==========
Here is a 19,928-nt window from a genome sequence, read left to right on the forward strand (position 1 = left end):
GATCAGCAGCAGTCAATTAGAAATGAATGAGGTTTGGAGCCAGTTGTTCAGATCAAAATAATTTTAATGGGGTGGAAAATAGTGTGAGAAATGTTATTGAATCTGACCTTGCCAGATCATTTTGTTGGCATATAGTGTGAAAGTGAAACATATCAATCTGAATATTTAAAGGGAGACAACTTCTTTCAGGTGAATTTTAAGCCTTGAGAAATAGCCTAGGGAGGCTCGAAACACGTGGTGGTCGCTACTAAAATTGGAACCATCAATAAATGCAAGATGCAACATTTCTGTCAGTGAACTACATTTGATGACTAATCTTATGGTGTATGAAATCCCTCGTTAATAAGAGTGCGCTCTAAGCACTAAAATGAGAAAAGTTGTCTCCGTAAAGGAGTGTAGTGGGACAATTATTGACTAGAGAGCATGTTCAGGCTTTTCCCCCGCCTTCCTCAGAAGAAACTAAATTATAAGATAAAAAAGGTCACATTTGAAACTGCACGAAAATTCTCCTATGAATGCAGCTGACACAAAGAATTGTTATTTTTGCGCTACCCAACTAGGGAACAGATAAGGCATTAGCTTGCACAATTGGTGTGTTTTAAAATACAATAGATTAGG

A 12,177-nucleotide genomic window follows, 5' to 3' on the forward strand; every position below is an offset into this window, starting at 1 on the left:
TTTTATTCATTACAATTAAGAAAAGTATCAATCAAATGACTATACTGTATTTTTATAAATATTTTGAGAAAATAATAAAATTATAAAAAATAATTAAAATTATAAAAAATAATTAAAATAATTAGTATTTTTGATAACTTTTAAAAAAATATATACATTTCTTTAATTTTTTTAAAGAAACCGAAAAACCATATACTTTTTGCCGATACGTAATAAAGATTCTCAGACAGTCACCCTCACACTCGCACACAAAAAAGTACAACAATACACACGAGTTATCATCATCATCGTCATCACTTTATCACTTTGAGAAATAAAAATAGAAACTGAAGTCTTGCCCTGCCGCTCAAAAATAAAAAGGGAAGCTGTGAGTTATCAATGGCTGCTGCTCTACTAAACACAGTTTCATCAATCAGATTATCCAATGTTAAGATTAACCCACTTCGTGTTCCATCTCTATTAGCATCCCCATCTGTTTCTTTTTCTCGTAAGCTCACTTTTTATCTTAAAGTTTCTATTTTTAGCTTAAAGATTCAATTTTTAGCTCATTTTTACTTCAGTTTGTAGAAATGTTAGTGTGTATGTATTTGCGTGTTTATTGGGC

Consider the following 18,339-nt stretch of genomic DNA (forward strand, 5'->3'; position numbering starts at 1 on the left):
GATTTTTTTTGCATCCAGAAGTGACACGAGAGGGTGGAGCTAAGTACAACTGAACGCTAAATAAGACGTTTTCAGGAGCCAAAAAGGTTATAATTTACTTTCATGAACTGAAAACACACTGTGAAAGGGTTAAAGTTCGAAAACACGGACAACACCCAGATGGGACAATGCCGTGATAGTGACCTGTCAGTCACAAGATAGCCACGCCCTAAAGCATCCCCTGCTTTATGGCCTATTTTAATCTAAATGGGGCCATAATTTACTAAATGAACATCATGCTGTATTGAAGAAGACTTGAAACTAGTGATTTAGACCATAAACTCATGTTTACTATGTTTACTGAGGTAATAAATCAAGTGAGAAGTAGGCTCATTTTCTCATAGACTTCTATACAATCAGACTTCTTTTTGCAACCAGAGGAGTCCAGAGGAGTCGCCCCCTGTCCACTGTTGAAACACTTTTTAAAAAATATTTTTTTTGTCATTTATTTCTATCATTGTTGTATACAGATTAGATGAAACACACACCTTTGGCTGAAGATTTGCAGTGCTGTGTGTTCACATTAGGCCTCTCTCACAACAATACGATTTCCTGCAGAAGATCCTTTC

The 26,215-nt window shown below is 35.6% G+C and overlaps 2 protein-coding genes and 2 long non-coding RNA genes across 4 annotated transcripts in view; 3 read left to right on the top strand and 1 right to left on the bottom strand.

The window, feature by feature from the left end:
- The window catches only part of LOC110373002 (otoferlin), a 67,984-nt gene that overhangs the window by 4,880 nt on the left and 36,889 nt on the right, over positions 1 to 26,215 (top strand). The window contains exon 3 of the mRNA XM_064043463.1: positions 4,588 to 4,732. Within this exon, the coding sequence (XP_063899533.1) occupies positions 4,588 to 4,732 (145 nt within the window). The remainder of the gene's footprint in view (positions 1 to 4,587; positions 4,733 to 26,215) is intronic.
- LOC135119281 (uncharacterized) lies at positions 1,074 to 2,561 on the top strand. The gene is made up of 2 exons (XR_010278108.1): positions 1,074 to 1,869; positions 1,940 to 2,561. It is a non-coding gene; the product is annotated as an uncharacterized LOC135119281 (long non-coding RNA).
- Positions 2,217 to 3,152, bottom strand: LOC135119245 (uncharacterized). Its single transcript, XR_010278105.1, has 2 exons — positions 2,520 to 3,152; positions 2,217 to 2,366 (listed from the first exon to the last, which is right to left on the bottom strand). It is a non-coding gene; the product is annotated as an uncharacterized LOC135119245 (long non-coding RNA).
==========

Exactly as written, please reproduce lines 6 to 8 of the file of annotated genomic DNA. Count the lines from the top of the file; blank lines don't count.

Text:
GATTTTTTTTGCATCCAGAAGTGACACGAGAGGGTGGAGCTAAGTACAACTGAACGCTAAATAAGACGTTTTCAGGAGCCAAAAAGGTTATAATTTACTTTCATGAACTGAAAACACACTGTGAAAGGGTTAAAGTTCGAAAACACGGACAACACCCAGATGGGACAATGCCGTGATAGTGACCTGTCAGTCACAAGATAGCCACGCCCTAAAGCATCCCCTGCTTTATGGCCTATTTTAATCTAAATGGGGCCATAATTTACTAAATGAACATCATGCTGTATTGAAGAAGACTTGAAACTAGTGATTTAGACCATAAACTCATGTTTACTATGTTTACTGAGGTAATAAATCAAGTGAGAAGTAGGCTCATTTTCTCATAGACTTCTATACAATCAGACTTCTTTTTGCAACCAGAGGAGTCCAGAGGAGTCGCCCCCTGTCCACTGTTGAAACACTTTTTAAAAAATATTTTTTTTGTCATTTATTTCTATCATTGTTGTATACAGATTAGATGAAACACACACCTTTGGCTGAAGATTTGCAGTGCTGTGTGTTCACATTAGGCCTCTCTCACAACAATACGATTTCCTGCAGAAGATCCTTTC

The 26,215-nt window shown below is 35.6% G+C and overlaps 2 protein-coding genes and 2 long non-coding RNA genes across 4 annotated transcripts in view; 3 read left to right on the top strand and 1 right to left on the bottom strand.

The window, feature by feature from the left end: